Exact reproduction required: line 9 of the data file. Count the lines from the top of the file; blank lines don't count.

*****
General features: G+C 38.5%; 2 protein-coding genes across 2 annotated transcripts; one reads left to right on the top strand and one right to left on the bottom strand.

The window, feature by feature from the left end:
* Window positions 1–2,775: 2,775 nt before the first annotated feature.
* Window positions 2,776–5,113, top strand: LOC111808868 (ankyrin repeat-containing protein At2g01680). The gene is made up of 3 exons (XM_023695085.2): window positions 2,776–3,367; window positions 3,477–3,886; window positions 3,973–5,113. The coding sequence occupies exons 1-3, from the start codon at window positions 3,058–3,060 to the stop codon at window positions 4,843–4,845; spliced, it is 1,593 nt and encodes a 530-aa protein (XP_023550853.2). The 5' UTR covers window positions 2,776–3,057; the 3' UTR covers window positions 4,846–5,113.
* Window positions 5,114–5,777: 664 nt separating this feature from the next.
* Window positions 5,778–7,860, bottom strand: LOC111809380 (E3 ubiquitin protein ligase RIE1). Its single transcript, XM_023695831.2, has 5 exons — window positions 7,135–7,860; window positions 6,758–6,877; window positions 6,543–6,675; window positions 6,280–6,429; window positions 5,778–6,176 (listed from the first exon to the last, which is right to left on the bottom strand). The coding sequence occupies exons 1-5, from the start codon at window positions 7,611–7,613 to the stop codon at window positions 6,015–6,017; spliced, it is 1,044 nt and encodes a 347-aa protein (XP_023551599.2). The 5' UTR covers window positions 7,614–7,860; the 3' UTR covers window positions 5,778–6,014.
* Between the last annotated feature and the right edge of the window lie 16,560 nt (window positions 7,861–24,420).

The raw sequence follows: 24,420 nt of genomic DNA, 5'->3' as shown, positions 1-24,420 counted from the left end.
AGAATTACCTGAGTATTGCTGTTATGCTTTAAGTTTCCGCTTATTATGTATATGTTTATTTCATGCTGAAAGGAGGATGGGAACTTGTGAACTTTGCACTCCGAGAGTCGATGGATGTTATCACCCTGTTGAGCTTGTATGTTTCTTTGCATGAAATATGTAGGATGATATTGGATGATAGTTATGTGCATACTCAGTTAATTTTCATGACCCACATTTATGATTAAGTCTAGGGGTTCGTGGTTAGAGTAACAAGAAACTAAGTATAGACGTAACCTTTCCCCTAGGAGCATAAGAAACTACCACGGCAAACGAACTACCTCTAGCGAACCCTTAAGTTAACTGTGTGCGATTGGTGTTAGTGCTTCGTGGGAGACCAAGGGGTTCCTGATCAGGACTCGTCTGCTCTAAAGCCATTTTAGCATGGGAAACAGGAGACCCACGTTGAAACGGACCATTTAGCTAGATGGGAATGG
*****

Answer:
AGAATTACCTGAGTATTGCTGTTATGCTTTAAGTTTCCGCTTATTATGTATATGTTTATTTCATGCTGAAAGGAGGATGGGAACTTGTGAACTTTGCACTCCGAGAGTCGATGGATGTTATCACCCTGTTGAGCTTGTATGTTTCTTTGCATGAAATATGTAGGATGATATTGGATGATAGTTATGTGCATACTCAGTTAATTTTCATGACCCACATTTATGATTAAGTCTAGGGGTTCGTGGTTAGAGTAACAAGAAACTAAGTATAGACGTAACCTTTCCCCTAGGAGCATAAGAAACTACCACGGCAAACGAACTACCTCTAGCGAACCCTTAAGTTAACTGTGTGCGATTGGTGTTAGTGCTTCGTGGGAGACCAAGGGGTTCCTGATCAGGACTCGTCTGCTCTAAAGCCATTTTAGCATGGGAAACAGGAGACCCACGTTGAAACGGACCATTTAGCTAGATGGGAATGG